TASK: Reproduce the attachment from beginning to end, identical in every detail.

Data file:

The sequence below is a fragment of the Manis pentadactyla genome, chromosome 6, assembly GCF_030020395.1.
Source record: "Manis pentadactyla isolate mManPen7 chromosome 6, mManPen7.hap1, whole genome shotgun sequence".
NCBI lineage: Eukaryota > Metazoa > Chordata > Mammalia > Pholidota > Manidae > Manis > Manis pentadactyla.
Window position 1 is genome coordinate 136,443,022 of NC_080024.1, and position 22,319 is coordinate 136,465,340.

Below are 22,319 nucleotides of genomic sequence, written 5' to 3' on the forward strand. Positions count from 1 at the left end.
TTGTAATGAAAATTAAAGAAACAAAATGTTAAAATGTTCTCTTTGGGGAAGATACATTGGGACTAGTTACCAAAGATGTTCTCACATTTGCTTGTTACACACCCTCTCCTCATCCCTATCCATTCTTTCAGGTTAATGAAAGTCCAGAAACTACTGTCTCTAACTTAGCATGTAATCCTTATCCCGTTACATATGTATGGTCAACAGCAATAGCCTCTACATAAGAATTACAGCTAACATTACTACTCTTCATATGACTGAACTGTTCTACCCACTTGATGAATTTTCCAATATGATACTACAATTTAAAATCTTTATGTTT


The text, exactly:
The sequence below is a fragment of the Manis pentadactyla genome, chromosome 6, assembly GCF_030020395.1.
Source record: "Manis pentadactyla isolate mManPen7 chromosome 6, mManPen7.hap1, whole genome shotgun sequence".
NCBI lineage: Eukaryota > Metazoa > Chordata > Mammalia > Pholidota > Manidae > Manis > Manis pentadactyla.
Window position 1 is genome coordinate 136,443,022 of NC_080024.1, and position 22,319 is coordinate 136,465,340.

Below are 22,319 nucleotides of genomic sequence, written 5' to 3' on the forward strand. Positions count from 1 at the left end.
TTGTAATGAAAATTAAAGAAACAAAATGTTAAAATGTTCTCTTTGGGGAAGATACATTGGGACTAGTTACCAAAGATGTTCTCACATTTGCTTGTTACACACCCTCTCCTCATCCCTATCCATTCTTTCAGGTTAATGAAAGTCCAGAAACTACTGTCTCTAACTTAGCATGTAATCCTTATCCCGTTACATATGTATGGTCAACAGCAATAGCCTCTACATAAGAATTACAGCTAACATTACTACTCTTCATATGACTGAACTGTTCTACCCACTTGATGAATTTTCCAATATGATACTACAATTTAAAATCTTTATGTTT